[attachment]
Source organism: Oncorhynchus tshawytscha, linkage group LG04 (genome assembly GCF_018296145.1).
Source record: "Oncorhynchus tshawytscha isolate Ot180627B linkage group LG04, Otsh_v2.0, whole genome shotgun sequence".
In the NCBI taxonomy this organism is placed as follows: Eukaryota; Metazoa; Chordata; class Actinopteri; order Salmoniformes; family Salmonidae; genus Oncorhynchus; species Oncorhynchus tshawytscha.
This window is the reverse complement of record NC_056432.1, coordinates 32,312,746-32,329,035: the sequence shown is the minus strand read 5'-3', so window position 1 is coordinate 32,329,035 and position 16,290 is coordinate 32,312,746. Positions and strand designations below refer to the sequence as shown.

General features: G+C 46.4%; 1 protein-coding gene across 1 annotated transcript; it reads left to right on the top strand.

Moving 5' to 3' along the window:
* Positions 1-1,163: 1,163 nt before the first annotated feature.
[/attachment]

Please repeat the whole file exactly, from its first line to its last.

Source organism: Oncorhynchus tshawytscha, linkage group LG04 (genome assembly GCF_018296145.1).
Source record: "Oncorhynchus tshawytscha isolate Ot180627B linkage group LG04, Otsh_v2.0, whole genome shotgun sequence".
In the NCBI taxonomy this organism is placed as follows: Eukaryota; Metazoa; Chordata; class Actinopteri; order Salmoniformes; family Salmonidae; genus Oncorhynchus; species Oncorhynchus tshawytscha.
This window is the reverse complement of record NC_056432.1, coordinates 32,312,746-32,329,035: the sequence shown is the minus strand read 5'-3', so window position 1 is coordinate 32,329,035 and position 16,290 is coordinate 32,312,746. Positions and strand designations below refer to the sequence as shown.

General features: G+C 46.4%; 1 protein-coding gene across 1 annotated transcript; it reads left to right on the top strand.

Moving 5' to 3' along the window:
* Positions 1-1,163: 1,163 nt before the first annotated feature.